Wednesday, December 06, 2017

Quirky: Traits innovators share

Thanks to my blog, and hopefully the insights I share here, I'm often asked to review books about innovation and innovators.  Recently I was asked to review a book entitled Quirky.  The subtitle is:  The Remarkable Story of the Traits, Foibles, and Genius of Breakthrough Innovators Who Changed the World.  Their capitalization, not mine.

The traits that innovators possess or share has been an interest of mine for quite a while.  I researched this topic for years, reading academic papers, books and doing our own research to identify traits or characteristics that innovators have in common, so you can imagine this book was of interest to me.

Quirky is as quirky does

Melissa Schilling, who is a professor at NYU, took an interesting approach when writing this book.  She focused on just a handful of breakthrough innovators, going deeply into their development and lives.  This deep dive presents some interesting data, but since the population of innovators is small and, to say the least a bit strange in its selection, I wonder if everything she reports is definitive.

Schilling selects her breakthrough innovators across history, including Madame Curie, Edison, Benjamin Franklin, Tesla, Einstein, Elon Musk and of course Steve Jobs.   These are, without a doubt, important innovators and very quirkly people.  To my way of thinking this is a very expansive group, with very different innovation goals and outcomes.  Several of these never commercialized a product; they created scientific insights.  Some were very mercenary - they only wanted to create things that had value to customers.  Some were serial innovators across a wide spectrum of industries, some were deep thinkers in one specific setting.  While all of these are recognizable innovators, I wonder if the sample size is really large enough - or perhaps too diverse in a small sample - to draw conclusions.

Schilling looks for similarities across these innovators, and to no surprise finds many.  They are all self-starters, many are autodidacts, bored with day to day stuff and constantly seeking new solution.  They are passionate about their work, they have visions about better solutions.  They work till they drop and expect others to do the same.  They are almost separate from the people they live and work with.  They were extremely sure of their own insights, rarely doubting themselves.  Most were consummate outsiders.  These findings, of themselves, are interesting but not particularly new.  Clayton Christensen and others wrote about 5 traits they noticed in corporate innovators in the book The Innovator's DNA.  Others have noted that most innovators are motivated by intrinsic issues, which fuels their passion.  Anyone who has attempted to create a new product knows the struggles a new idea faces in becoming a new product or service, so passion and stubbornness are almost a job requirement for innovators.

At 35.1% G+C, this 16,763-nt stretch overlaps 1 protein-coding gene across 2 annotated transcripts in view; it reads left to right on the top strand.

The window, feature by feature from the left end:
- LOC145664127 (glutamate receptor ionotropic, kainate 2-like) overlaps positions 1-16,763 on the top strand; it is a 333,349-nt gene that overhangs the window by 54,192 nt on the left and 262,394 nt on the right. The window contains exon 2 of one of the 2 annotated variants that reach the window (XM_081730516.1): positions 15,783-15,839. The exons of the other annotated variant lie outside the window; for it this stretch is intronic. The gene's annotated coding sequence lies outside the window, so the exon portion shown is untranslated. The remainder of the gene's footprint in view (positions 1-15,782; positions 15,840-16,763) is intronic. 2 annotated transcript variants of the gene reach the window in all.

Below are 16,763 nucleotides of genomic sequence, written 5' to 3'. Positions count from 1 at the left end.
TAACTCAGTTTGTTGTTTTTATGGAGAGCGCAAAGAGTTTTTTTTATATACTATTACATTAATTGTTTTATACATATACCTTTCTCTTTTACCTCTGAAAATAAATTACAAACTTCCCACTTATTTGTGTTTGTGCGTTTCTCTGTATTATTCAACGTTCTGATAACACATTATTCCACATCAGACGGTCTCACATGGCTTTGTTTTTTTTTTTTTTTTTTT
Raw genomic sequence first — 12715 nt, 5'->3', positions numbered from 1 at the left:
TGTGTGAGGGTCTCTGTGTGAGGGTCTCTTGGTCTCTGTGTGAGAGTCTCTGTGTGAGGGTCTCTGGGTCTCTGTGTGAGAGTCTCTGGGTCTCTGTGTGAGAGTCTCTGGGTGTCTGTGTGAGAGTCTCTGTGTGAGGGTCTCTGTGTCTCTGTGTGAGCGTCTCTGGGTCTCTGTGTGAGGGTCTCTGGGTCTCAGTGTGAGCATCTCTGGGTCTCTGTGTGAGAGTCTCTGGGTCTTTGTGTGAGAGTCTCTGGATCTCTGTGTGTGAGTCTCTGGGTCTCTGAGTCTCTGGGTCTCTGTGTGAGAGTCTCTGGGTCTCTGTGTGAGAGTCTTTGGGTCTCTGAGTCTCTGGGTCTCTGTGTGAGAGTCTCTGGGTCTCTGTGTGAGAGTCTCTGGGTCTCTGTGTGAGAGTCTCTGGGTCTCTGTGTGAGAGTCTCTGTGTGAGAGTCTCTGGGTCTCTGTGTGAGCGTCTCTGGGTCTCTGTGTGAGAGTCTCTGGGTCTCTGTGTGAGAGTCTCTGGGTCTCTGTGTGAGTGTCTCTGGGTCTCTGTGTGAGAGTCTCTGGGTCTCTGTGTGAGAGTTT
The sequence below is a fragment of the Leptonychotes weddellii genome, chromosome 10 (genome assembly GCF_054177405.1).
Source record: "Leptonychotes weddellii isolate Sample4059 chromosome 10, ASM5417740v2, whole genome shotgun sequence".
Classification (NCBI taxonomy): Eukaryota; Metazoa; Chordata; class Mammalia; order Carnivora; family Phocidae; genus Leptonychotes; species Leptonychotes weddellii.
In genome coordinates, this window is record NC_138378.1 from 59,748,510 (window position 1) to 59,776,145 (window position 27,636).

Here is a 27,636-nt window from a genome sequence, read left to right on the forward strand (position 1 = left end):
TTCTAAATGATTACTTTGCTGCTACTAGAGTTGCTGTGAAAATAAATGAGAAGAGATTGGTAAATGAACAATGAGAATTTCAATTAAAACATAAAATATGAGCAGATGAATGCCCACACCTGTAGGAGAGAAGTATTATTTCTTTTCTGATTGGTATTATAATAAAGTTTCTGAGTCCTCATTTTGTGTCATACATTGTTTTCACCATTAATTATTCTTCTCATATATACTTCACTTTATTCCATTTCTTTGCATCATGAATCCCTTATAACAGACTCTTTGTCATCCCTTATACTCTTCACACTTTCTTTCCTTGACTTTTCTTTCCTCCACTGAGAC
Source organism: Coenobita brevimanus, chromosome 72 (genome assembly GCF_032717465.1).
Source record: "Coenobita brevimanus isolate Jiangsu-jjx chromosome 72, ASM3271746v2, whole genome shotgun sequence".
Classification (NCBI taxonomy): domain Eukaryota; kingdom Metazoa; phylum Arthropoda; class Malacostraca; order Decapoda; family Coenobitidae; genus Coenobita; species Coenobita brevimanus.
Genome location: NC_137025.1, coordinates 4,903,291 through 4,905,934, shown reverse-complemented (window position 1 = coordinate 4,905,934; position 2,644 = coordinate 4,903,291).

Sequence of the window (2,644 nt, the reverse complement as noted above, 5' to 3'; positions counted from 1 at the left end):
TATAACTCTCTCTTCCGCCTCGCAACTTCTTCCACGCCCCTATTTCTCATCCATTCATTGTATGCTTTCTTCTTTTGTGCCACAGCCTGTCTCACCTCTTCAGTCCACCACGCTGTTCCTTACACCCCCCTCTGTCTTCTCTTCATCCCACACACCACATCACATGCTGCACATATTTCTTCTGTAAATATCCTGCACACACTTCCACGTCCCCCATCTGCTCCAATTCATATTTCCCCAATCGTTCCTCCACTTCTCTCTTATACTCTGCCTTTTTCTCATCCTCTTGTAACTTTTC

Positives and Concerns

The book does a good job identifying and calling out some of the core traits that innovators often share.  It does this by digging deeply into the lives of the handful of innovators Schilling profiles.  In many chapters the history and backstory of a selected innovator takes up close to half the chapter.  I learned more about Tesla and Curie than I had known, and gained new insights into Jobs' early career.  This research depth is good but detracts from getting on with the points the author wants to make.

There are really seven attributes that Schilling identifies:
  1. Sense of Separateness
  2. Extreme Confidence
  3. Creativity
  4. Higher purpose
  5. Driven to Work
  6. Opportunities in the era
  7. Access to resources
But these aren't all given the same attention.  The separateness, confidence and creativity chapters are long and involved.  Toward the latter half of the book the traits aren't nearly as fleshed out and don't really illuminate the key topic as well as earlier chapters do.

While the research is evident, Schilling is often drawing conclusions or making observations with very limited data and the qualitative nature of the research shows.  In one long paragraph about separateness she uses the word "may" five or six times when showing how separateness contributes to innovation.  Suggestive but not definitive.  And she either ignored or didn't validate some traits that the innovators themselves identified.  For example, Jobs is famous for describing his approach to innovating based on "beginner's mind" - looking at a problem with fresh eyes.

Some of her research and findings conflict with other research, demonstrating how poorly defined and understood innovation is.  She focuses a lot on separateness, noting that "solitude is valuable for creativity" but often fails to note how involved and collaborative much of this work is.  Using Edison as an example for isolation is a bit much - he worked constantly with a large team, many of the "muckers" from his lab (Batchelor, Upton and others) named in the book.

The upshot

This is a good book, worth your time if only for the detailed histories of some very interesting people (Tesla alone is worth the read).  Schilling does a good job identifying some of the characteristics that this handful of innovators shared but doesn't fully prove that these are all necessary or that there aren't other attributes that are just as vital.  This is a book that was clearly carefully researched - the extensive footnotes prove that - but it seems to ignore or overlook some of the good work on innovator characteristics and traits that have been published before.

In short there's not a lot "new" here, but a good encapsulation of some of the traits innovators share and why they matter.

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posted by Jeffrey Phillips at 6:58 AM


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